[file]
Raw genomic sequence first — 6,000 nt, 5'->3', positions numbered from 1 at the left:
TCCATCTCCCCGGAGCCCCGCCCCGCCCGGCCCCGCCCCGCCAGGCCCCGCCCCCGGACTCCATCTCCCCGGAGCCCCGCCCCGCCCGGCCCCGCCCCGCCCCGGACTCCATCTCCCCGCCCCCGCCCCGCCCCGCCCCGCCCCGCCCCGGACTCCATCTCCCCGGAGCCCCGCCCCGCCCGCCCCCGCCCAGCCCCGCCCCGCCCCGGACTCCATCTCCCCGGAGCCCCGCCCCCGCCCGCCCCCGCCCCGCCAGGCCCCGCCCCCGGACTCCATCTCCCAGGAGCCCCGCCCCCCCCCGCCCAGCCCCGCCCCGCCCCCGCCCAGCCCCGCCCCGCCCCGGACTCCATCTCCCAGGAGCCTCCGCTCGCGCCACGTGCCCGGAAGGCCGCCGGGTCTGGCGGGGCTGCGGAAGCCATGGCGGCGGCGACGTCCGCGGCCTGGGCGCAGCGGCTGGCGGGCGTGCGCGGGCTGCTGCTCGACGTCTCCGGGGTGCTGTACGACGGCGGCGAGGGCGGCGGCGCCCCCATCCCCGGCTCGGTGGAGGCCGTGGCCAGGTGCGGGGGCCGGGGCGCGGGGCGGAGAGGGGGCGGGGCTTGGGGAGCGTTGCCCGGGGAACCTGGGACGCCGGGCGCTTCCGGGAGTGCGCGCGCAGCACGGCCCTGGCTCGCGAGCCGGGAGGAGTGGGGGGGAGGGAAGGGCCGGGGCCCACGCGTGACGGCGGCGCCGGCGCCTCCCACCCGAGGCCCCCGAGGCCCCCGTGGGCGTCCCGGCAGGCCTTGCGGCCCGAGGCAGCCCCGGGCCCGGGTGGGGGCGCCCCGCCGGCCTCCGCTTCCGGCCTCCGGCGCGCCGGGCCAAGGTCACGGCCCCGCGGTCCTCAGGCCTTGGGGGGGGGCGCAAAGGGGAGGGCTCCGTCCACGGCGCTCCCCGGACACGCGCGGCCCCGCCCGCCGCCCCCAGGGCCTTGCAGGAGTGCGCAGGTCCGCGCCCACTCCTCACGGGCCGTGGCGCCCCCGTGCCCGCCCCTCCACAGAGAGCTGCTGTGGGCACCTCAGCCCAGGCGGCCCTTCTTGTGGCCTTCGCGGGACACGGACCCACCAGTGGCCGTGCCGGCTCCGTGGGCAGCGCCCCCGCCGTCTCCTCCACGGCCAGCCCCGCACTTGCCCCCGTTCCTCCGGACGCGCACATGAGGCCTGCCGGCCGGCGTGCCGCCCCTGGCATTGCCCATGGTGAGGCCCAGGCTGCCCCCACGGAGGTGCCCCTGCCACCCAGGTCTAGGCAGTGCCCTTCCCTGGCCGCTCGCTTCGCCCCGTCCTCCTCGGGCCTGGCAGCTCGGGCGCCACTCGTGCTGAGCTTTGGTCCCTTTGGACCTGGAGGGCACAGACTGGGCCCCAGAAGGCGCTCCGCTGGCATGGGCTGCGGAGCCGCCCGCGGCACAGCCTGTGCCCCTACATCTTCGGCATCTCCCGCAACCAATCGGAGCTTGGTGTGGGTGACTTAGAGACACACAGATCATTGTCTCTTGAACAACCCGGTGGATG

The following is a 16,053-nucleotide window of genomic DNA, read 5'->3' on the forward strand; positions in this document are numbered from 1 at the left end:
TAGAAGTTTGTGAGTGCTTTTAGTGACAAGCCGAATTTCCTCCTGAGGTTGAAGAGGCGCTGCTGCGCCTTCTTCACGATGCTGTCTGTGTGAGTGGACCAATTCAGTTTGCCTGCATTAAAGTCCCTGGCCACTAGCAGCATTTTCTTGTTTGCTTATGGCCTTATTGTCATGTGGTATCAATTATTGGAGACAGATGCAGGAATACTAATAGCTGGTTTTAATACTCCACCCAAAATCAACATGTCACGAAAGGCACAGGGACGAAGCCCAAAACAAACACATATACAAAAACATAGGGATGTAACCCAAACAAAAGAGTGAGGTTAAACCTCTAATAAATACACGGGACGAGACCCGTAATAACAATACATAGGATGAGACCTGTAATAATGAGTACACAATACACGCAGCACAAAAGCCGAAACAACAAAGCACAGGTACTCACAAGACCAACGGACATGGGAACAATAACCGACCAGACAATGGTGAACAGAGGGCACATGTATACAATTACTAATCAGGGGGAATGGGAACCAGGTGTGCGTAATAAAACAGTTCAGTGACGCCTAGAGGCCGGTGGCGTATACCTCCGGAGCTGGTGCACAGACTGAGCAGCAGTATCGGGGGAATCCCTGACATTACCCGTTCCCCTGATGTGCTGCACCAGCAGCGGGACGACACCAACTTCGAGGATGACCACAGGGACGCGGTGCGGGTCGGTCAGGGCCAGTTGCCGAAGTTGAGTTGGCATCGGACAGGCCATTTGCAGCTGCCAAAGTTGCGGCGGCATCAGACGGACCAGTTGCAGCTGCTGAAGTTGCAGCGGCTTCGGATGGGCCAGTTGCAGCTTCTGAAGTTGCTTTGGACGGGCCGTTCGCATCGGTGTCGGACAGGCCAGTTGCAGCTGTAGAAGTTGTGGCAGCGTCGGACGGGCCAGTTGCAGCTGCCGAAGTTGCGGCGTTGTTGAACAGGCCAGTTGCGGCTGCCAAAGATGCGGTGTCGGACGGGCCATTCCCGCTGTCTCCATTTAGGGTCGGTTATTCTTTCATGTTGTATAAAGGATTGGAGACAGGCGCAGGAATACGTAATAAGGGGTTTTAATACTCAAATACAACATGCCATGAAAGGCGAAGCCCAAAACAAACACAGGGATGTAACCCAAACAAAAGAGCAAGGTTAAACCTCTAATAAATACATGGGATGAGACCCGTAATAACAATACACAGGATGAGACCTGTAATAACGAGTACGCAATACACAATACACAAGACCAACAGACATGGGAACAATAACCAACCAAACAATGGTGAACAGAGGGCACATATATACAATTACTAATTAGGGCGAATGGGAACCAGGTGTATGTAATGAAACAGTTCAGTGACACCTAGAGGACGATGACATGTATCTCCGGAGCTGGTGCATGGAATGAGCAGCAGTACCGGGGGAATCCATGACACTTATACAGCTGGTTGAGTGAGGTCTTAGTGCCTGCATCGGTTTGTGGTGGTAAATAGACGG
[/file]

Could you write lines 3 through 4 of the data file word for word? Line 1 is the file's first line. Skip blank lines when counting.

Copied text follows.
The following is a 16,053-nucleotide window of genomic DNA, read 5'->3' on the forward strand; positions in this document are numbered from 1 at the left end:
TAGAAGTTTGTGAGTGCTTTTAGTGACAAGCCGAATTTCCTCCTGAGGTTGAAGAGGCGCTGCTGCGCCTTCTTCACGATGCTGTCTGTGTGAGTGGACCAATTCAGTTTGCCTGCATTAAAGTCCCTGGCCACTAGCAGCATTTTCTTGTTTGCTTATGGCCTTATTGTCATGTGGTATCAATTATTGGAGACAGATGCAGGAATACTAATAGCTGGTTTTAATACTCCACCCAAAATCAACATGTCACGAAAGGCACAGGGACGAAGCCCAAAACAAACACATATACAAAAACATAGGGATGTAACCCAAACAAAAGAGTGAGGTTAAACCTCTAATAAATACACGGGACGAGACCCGTAATAACAATACATAGGATGAGACCTGTAATAATGAGTACACAATACACGCAGCACAAAAGCCGAAACAACAAAGCACAGGTACTCACAAGACCAACGGACATGGGAACAATAACCGACCAGACAATGGTGAACAGAGGGCACATGTATACAATTACTAATCAGGGGGAATGGGAACCAGGTGTGCGTAATAAAACAGTTCAGTGACGCCTAGAGGCCGGTGGCGTATACCTCCGGAGCTGGTGCACAGACTGAGCAGCAGTATCGGGGGAATCCCTGACATTACCCGTTCCCCTGATGTGCTGCACCAGCAGCGGGACGACACCAACTTCGAGGATGACCACAGGGACGCGGTGCGGGTCGGTCAGGGCCAGTTGCCGAAGTTGAGTTGGCATCGGACAGGCCATTTGCAGCTGCCAAAGTTGCGGCGGCATCAGACGGACCAGTTGCAGCTGCTGAAGTTGCAGCGGCTTCGGATGGGCCAGTTGCAGCTTCTGAAGTTGCTTTGGACGGGCCGTTCGCATCGGTGTCGGACAGGCCAGTTGCAGCTGTAGAAGTTGTGGCAGCGTCGGACGGGCCAGTTGCAGCTGCCGAAGTTGCGGCGTTGTTGAACAGGCCAGTTGCGGCTGCCAAAGATGCGGTGTCGGACGGGCCATTCCCGCTGTCTCCATTTAGGGTCGGTTATTCTTTCATGTTGTATAAAGGATTGGAGACAGGCGCAGGAATACGTAATAAGGGGTTTTAATACTCAAATACAACATGCCATGAAAGGCGAAGCCCAAAACAAACACAGGGATGTAACCCAAACAAAAGAGCAAGGTTAAACCTCTAATAAATACATGGGATGAGACCCGTAATAACAATACACAGGATGAGACCTGTAATAACGAGTACGCAATACACAATACACAAGACCAACAGACATGGGAACAATAACCAACCAAACAATGGTGAACAGAGGGCACATATATACAATTACTAATTAGGGCGAATGGGAACCAGGTGTATGTAATGAAACAGTTCAGTGACACCTAGAGGACGATGACATGTATCTCCGGAGCTGGTGCATGGAATGAGCAGCAGTACCGGGGGAATCCATGACACTTATACAGCTGGTTGAGTGAGGTCTTAGTGCCTGCATCGGTTTGTGGTGGTAAATAGACGG